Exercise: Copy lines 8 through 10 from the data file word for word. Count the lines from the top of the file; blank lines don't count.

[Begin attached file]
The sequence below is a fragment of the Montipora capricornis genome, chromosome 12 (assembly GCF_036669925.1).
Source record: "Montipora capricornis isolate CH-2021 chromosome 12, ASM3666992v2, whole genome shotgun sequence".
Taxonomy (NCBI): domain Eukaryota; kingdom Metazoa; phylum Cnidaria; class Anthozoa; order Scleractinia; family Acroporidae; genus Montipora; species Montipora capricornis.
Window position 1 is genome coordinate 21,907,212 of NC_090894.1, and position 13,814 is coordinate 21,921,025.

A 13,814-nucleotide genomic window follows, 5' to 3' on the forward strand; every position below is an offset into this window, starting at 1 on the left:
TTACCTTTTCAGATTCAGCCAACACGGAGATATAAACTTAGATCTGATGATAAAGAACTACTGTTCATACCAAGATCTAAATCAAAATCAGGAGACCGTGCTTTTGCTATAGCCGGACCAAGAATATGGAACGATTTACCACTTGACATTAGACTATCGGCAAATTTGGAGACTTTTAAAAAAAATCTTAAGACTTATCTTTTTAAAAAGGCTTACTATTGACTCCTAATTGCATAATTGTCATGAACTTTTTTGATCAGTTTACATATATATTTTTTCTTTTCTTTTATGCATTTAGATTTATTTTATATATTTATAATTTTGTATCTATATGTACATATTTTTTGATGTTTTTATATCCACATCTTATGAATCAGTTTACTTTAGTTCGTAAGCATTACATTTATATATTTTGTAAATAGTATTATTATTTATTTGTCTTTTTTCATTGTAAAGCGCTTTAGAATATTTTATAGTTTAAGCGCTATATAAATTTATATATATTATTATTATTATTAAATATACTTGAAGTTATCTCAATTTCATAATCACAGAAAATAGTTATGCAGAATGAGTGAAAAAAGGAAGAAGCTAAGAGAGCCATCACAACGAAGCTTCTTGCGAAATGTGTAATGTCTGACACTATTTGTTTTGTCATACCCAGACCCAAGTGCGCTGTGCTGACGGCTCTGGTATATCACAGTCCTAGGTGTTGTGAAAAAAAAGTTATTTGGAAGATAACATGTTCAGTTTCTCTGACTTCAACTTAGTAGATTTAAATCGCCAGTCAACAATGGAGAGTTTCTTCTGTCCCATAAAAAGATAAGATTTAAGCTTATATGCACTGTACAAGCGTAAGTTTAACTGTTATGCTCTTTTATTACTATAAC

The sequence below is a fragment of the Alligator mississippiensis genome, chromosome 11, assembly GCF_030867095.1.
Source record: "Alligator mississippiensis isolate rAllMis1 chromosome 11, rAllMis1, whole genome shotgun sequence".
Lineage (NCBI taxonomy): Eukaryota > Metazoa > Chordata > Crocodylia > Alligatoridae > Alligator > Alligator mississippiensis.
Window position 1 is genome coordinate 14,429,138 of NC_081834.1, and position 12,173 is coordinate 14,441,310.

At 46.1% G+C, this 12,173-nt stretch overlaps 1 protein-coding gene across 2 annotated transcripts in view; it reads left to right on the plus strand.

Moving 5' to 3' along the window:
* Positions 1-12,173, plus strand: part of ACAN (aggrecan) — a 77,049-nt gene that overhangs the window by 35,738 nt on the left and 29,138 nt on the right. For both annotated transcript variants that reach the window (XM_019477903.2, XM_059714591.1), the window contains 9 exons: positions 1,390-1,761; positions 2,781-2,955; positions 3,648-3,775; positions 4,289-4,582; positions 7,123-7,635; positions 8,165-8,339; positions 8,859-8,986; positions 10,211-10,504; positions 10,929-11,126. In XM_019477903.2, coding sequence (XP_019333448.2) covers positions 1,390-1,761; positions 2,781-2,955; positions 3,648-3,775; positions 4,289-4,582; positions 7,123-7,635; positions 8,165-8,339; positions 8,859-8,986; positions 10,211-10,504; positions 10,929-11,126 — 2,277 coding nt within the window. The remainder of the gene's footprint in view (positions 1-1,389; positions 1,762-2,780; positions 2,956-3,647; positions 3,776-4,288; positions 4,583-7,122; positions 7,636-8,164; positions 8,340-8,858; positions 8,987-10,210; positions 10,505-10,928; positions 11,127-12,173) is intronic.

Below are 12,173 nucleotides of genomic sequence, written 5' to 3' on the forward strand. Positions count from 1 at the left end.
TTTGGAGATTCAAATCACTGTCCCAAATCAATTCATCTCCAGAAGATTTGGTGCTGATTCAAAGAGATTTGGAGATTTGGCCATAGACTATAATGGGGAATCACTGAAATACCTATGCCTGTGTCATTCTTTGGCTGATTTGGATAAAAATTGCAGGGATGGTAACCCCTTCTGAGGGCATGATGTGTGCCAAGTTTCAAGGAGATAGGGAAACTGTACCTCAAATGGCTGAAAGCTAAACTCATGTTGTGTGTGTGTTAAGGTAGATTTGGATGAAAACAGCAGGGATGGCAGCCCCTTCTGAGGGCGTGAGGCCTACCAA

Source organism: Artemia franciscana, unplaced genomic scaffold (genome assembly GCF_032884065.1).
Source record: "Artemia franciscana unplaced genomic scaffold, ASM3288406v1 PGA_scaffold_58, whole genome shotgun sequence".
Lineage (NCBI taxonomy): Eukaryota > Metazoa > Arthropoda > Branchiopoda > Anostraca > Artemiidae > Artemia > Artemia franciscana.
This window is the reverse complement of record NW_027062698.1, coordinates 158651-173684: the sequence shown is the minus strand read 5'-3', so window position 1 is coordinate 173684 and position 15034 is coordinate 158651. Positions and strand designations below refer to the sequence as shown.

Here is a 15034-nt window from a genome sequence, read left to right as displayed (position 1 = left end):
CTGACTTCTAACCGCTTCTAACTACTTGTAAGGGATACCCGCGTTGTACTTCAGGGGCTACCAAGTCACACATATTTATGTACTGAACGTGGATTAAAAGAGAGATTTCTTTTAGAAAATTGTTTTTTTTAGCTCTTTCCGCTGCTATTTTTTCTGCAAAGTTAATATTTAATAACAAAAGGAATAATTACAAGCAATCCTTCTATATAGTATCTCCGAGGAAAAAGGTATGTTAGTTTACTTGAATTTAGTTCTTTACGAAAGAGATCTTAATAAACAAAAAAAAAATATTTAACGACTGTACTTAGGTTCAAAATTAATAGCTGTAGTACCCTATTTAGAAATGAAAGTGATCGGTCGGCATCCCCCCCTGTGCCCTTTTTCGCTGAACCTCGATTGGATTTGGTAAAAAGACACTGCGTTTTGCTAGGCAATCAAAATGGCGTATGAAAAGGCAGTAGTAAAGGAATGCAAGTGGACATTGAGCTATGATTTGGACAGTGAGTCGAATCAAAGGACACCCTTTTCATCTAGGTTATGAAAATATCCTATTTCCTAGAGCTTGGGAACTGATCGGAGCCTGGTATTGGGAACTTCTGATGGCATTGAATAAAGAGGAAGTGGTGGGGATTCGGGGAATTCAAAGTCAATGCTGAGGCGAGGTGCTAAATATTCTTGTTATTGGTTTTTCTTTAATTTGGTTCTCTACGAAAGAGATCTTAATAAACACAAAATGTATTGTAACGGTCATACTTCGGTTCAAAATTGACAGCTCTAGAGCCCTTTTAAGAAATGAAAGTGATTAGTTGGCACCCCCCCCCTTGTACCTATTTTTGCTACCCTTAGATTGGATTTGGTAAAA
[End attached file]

Source record: "Alligator mississippiensis isolate rAllMis1 chromosome 11, rAllMis1, whole genome shotgun sequence".
Lineage (NCBI taxonomy): Eukaryota > Metazoa > Chordata > Crocodylia > Alligatoridae > Alligator > Alligator mississippiensis.
Window position 1 is genome coordinate 14,429,138 of NC_081834.1, and position 12,173 is coordinate 14,441,310.